Ethernet Technology Grows Up--And Out

Developments on several fronts could give iSCSI the power to muscle in on higher-end Fibre Channel SANs.

January 16, 2009

7 Min Read
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Your SAN might be getting a speed boost soon. New 10 Gigabit Ethernet-based systems can reach throughput levels that previously were reserved for Fibre Channel architecture, possibly making Ethernet a more attractive option for high-end storage.

Big-name vendors are entering the race with a new wave of "enhanced Ethernet" networking and storage technologies, tapping lower-cost 10-Gbps Ethernet chipsets and hardware. And they're gunning for a SAN near you.

Before they arrive on your network, however, you'll need to figure out if these offerings--which include Ethernet extensions for the data center from Brocade, Cisco, and others, as well as Fibre Channel over Ethernet, or FCoE--provide an adequate ROI. What are the risks? And where does amped-up Ethernet leave iSCSI SANs, which tap TCP/IP and standard Ethernet to haul data at thousands of small and midsize organizations?

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It's easy to see why iSCSI is popular with the masses. It runs on standard Ethernet networks, and IT personnel without Fibre Channel experience can attach iSCSI servers to block-based storage devices. If you know Ethernet and TCP/IP, you can build an iSCSI SAN and inexpensively attach servers to shared storage resources.

Deployments of iSCSI have experienced rapid growth in a wide variety of applications, including file servers, Microsoft Exchange and Microsoft SQL Server databases, and VMware ESX servers. A raft of iSCSI target systems are available from major vendors including Dell EqualLogic, EMC, Hitachi Data Systems, IBM, and NetApp.

Still, iSCSI hasn't joined Fibre Channel in legacy enterprise SANs and higher-performance apps for a couple of reasons. First, most iSCSI SANs run on Gigabit Ethernet today, versus 4-Gb or 8-Gb speeds for Fibre Channel. ISCSI uses as a transport TCP/IP, which introduces overhead from protocol processing and affects end-to-end latency and throughput compared with Fibre Channel. Second, the ecosystem of tools and tactics for deploying and managing Fibre Channel SANs is mature and pervasive. ISCSI SANs fall behind Fibre Channel in this area, which is a crucial consideration for storage admins.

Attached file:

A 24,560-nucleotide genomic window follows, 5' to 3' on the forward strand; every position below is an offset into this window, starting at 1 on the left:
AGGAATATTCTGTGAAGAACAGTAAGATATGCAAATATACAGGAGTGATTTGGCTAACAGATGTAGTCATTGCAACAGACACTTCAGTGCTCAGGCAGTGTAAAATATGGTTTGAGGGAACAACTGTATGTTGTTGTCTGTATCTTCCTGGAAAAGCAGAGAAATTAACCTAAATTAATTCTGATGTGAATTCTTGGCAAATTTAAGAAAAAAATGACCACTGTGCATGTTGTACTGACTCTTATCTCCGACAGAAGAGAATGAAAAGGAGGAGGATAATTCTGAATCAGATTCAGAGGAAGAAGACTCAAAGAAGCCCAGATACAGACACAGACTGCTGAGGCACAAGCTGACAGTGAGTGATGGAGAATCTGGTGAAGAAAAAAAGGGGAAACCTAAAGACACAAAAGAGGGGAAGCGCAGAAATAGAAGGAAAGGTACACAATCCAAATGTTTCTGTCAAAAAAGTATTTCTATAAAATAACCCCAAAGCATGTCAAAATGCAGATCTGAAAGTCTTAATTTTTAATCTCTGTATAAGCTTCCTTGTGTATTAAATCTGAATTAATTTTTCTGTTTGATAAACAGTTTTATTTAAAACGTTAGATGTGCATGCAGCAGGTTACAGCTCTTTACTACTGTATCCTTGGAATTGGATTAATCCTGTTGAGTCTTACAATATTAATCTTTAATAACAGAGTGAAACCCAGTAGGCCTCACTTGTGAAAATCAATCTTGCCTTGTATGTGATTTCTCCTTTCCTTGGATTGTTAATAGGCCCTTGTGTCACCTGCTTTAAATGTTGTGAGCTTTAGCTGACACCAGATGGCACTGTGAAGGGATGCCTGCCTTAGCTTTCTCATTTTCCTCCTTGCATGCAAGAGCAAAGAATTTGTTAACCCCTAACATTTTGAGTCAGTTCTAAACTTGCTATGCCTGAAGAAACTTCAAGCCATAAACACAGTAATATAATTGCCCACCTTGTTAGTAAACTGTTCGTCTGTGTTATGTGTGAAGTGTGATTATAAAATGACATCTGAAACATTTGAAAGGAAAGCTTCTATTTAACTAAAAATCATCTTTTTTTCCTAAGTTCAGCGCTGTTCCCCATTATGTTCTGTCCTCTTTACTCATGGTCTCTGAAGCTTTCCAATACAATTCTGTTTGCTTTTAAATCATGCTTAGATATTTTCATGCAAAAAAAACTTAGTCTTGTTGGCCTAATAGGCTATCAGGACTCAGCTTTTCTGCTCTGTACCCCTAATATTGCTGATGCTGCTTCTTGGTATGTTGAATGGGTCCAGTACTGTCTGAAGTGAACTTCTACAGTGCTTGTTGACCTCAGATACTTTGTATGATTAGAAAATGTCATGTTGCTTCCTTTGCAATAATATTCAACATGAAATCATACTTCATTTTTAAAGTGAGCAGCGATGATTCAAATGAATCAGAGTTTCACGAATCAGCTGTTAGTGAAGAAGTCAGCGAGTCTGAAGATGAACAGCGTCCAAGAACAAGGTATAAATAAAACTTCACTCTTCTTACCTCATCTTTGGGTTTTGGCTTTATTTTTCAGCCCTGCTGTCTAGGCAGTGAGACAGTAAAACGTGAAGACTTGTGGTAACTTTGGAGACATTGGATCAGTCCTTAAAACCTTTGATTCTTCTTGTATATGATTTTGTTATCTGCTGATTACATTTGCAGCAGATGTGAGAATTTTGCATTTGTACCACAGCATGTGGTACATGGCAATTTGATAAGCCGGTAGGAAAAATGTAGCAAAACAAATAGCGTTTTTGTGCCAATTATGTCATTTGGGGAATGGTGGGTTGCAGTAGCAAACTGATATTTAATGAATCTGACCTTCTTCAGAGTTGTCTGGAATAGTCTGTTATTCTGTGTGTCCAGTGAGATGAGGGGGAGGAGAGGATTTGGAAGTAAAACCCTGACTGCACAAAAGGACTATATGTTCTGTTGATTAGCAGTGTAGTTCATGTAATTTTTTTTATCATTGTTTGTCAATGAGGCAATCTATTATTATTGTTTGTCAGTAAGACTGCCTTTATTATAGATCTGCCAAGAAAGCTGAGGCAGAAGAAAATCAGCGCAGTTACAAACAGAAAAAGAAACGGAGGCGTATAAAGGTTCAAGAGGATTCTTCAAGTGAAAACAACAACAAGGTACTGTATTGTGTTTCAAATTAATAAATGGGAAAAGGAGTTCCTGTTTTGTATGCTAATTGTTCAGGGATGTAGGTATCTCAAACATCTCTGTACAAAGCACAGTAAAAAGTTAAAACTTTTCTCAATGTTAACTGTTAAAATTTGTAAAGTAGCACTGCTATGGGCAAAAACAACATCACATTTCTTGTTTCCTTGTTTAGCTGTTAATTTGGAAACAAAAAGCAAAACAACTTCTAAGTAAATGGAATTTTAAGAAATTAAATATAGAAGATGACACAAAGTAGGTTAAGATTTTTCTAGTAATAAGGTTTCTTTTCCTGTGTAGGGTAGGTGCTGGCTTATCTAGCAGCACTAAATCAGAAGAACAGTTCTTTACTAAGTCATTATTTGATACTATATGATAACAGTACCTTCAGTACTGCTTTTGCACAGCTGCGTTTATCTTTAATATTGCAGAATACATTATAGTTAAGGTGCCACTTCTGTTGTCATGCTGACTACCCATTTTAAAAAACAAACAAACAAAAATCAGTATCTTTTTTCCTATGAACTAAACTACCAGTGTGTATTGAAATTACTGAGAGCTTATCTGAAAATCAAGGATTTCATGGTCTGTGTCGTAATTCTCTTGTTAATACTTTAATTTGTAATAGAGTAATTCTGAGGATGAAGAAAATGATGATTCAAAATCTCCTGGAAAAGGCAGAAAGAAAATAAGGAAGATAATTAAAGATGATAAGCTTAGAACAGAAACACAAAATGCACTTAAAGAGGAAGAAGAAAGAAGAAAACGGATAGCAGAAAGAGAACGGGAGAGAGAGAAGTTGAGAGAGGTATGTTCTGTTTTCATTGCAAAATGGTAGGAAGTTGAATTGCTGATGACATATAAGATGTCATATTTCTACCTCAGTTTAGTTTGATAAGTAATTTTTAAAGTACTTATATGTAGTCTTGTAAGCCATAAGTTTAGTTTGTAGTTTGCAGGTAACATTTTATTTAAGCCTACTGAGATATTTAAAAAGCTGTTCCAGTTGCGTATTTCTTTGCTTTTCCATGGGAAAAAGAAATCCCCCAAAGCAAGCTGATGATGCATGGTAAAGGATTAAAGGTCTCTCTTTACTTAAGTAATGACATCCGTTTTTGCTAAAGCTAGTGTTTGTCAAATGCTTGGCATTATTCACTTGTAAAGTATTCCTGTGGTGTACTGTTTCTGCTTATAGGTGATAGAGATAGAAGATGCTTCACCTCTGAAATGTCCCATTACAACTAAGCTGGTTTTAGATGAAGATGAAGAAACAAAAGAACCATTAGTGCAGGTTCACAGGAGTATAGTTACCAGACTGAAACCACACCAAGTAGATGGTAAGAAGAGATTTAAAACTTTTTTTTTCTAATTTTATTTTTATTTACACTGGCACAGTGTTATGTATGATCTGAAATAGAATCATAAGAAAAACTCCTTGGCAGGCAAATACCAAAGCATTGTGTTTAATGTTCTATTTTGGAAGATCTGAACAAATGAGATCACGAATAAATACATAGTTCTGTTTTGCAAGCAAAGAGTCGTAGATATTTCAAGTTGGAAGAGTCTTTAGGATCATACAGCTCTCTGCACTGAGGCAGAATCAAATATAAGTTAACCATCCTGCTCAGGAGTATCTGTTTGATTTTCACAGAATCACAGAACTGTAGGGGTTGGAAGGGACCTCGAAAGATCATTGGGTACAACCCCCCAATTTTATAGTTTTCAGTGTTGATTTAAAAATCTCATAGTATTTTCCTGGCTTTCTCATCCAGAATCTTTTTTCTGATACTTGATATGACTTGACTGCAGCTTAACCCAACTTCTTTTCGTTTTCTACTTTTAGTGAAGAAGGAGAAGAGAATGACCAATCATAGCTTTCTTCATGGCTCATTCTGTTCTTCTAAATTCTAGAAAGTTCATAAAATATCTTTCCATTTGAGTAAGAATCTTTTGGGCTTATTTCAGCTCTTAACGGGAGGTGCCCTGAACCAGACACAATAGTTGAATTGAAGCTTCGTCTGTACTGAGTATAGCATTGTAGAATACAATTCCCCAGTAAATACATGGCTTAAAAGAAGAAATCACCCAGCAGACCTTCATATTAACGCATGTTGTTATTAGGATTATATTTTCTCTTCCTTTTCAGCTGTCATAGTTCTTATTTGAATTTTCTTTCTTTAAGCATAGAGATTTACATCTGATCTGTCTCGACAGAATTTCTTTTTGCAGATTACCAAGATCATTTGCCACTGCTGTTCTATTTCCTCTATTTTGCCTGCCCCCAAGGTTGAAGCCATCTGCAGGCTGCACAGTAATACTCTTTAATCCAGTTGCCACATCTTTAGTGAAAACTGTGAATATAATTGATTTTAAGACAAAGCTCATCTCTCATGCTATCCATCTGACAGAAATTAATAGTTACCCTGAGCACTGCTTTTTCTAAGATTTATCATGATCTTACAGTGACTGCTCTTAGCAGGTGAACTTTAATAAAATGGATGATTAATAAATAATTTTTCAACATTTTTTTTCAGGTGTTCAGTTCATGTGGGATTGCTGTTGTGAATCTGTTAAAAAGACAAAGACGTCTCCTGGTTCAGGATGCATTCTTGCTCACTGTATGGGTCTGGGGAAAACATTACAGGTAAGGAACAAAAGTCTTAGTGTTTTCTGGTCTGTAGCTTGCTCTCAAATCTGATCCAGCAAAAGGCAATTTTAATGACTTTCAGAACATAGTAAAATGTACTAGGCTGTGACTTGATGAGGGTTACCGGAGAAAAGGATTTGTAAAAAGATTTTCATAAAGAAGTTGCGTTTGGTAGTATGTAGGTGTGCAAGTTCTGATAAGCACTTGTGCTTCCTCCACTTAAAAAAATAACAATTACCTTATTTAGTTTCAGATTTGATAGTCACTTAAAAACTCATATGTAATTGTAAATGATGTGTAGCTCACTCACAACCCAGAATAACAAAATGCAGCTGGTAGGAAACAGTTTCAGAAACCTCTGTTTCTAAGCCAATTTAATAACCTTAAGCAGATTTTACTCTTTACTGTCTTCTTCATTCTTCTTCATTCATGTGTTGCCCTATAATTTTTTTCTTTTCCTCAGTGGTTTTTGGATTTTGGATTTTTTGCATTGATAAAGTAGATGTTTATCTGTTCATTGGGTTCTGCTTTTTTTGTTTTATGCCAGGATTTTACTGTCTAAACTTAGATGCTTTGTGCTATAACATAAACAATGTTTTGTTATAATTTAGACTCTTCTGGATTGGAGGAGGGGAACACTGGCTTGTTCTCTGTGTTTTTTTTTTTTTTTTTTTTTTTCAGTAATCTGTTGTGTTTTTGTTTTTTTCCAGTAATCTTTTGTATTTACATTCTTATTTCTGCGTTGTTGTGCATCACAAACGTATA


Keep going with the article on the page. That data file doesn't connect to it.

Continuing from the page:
Wide adoption of 10-Gbps Ethernet will boost iSCSI's popularity in enterprise storage, but even with better wire speed, protocol overhead and management issues remain.

Enter FCoE


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Fibre Channel over Ethernet, now in development and before the T11 standards committee for ratification, is being promoted by major vendors, including Brocade, Cisco, EMC, Emulex, IBM, Intel, NetApp, QLogic, and Sun Microsystems. FCoE uses enhanced Ethernet as the physical network transport to deliver the standard Fibre Channel payload, skipping the overhead of TCP/IP, and is designed to look and act like native Fibre Channel to the upper software layers, including the operating system, applications, and management tools. Fibre Channel services such as discovery, worldwide name addressing, and zoning all work the same way in FCoE as in native Fibre Channel. However, because it doesn't use TCP/IP, FCoE traffic isn't routable across IP networks. FCoE is designed exclusively for low-latency, high-performance, Layer 2 data center networks.
How iSCSI And FCoE Stack UpNot Your Father's Ethernet
The FCoE protocol, like native Fibre Channel, requires the underlying physical transport to be lossless. As a result, vendors have developed extensions to the Ethernet standard specifically for lossless 10-Gbps Ethernet speeds and data center fabrics, which could carry all types of traffic. These extensions to the Ethernet standard are referred to collectively as "Converged Enhanced Ethernet," or CEE (by Brocade and others); or "Data Center Ethernet," or DCE (by Cisco). Cisco DCE extensions are a superset of the CEE extensions, and there's no consensus on what the final group of standards will look like. For the sake of simplicity, we'll use the term "enhanced Ethernet."